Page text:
The worst troopship disaster to befall the U.S. happened on the 26th November 1943 when German planes made a concerted attack on a military convoy in the Mediterranean. A force of 30 He-177 planes, the much delayed German long range bomber, released 60 glider bomb at the ships but only succeeded in making one strike [see comments below about the attack].
The single missile caused fatal damage to the Rohna but most of the casualties probably happened subsequently. Over 2,000 US troops were on board and 1,015 would be lost together with 123 crew from the Rohna. There was difficulty launching the lifeboats, and there were issues with the life belt in use at the time which did not include an automatic light. The subsequent rescue of men in the water took place as night was falling.
Herman Pruskin was on board the Egra, another troopship in the convoy:
I then saw a formation of German planes 30-50 in the distance. Our British gunners were already firing in their direction, the tracer bullets still falling short of the formation. I then started to drag cartridge cases of 50 caliber machine gun ammunition from a shed which was about 30-50 yards from my gunners.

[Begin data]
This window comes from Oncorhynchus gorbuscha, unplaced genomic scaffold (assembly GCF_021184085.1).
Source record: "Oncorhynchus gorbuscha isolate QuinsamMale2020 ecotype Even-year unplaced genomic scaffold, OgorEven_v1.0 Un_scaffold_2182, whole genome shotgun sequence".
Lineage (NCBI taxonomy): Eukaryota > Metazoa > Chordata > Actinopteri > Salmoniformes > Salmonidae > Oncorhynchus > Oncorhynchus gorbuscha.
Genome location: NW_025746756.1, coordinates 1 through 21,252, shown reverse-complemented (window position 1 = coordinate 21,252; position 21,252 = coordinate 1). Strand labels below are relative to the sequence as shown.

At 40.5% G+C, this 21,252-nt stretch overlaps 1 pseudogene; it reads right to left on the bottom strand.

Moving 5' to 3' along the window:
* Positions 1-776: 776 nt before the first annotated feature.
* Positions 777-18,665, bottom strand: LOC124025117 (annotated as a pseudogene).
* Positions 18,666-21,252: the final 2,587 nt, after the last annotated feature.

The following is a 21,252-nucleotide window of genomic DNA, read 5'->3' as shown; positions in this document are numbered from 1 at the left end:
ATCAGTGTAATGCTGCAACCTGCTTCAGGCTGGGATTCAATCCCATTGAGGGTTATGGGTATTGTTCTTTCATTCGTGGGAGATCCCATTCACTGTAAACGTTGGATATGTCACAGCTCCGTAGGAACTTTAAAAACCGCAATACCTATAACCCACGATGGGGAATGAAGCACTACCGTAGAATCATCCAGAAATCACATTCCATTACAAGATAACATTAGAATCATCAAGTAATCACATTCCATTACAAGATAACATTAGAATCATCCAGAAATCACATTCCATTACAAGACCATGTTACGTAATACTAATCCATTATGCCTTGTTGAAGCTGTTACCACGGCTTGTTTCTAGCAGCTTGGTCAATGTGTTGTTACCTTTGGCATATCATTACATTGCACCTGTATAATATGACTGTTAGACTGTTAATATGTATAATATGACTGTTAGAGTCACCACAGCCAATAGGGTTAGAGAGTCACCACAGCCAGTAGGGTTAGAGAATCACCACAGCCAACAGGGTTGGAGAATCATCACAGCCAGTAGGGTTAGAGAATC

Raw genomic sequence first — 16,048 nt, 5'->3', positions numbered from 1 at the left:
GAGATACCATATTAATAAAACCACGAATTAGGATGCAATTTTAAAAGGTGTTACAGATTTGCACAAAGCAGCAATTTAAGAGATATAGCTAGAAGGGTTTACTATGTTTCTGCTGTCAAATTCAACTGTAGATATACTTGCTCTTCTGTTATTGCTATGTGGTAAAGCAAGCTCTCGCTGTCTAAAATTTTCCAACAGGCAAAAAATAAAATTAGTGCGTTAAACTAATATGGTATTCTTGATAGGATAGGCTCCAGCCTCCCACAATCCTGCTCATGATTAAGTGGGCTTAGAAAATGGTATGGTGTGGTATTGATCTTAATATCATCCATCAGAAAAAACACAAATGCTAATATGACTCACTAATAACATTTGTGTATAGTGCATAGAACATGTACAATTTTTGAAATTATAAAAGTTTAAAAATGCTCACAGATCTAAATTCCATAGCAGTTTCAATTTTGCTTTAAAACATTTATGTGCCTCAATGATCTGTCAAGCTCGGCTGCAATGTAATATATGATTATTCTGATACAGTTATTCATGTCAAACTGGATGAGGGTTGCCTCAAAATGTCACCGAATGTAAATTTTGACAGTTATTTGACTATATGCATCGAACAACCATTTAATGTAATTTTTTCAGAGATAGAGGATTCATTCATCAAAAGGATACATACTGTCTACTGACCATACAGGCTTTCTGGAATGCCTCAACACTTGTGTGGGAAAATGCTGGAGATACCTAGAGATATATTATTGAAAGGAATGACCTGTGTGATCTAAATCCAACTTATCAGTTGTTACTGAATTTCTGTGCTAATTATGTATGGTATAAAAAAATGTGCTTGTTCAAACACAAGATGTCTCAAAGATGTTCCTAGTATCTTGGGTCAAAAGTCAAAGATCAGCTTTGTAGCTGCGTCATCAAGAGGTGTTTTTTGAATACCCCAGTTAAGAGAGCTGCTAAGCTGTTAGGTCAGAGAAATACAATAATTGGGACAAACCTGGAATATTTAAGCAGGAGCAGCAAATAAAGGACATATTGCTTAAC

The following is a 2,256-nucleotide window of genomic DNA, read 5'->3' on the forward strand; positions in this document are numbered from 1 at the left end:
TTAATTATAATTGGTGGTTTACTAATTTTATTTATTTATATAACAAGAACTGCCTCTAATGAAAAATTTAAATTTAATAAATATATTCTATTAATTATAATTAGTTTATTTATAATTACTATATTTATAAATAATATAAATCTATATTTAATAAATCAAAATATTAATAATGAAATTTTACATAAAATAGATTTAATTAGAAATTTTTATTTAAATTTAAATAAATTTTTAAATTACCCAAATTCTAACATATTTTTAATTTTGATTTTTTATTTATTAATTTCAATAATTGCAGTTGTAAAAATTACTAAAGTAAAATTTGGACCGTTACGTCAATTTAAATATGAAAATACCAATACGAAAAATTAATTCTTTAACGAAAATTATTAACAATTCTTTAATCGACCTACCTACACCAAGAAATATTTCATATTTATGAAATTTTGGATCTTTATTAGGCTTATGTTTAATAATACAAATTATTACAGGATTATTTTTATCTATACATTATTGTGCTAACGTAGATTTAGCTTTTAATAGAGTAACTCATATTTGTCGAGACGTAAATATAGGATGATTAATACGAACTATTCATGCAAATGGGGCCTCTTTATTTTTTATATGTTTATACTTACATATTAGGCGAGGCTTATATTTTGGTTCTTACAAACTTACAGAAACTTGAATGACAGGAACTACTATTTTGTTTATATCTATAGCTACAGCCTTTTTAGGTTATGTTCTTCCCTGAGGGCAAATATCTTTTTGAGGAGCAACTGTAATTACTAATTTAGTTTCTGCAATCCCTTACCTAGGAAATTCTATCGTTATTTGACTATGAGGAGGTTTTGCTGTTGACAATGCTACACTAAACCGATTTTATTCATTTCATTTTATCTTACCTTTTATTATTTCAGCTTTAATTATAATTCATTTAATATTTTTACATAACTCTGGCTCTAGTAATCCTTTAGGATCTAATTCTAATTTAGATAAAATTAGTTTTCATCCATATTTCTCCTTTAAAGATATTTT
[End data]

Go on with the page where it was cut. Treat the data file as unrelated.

A group of planes peeled off and attacked the British corvette. At one point I thought I saw smoke with every gun blazing at the planes. At that point the planes dispersed and started to attack our convoy, some to the front and some at mid-ship. My gunner shot one plane down, still in the distance. Two more planes got closer to us and our guns got a second one.
As the third plane approached, we hit him and I noted another ( I thought) plane go straight over my ship. It actually was a radio controlled glider bomb the Germans were testing for the first time. I heard a tremendous explosion and turned to see the Rohna with a 6o foot or so hole in her side.
Aubrey H. Williams was on the Rohna, where they had been ordered below decks when the air attack started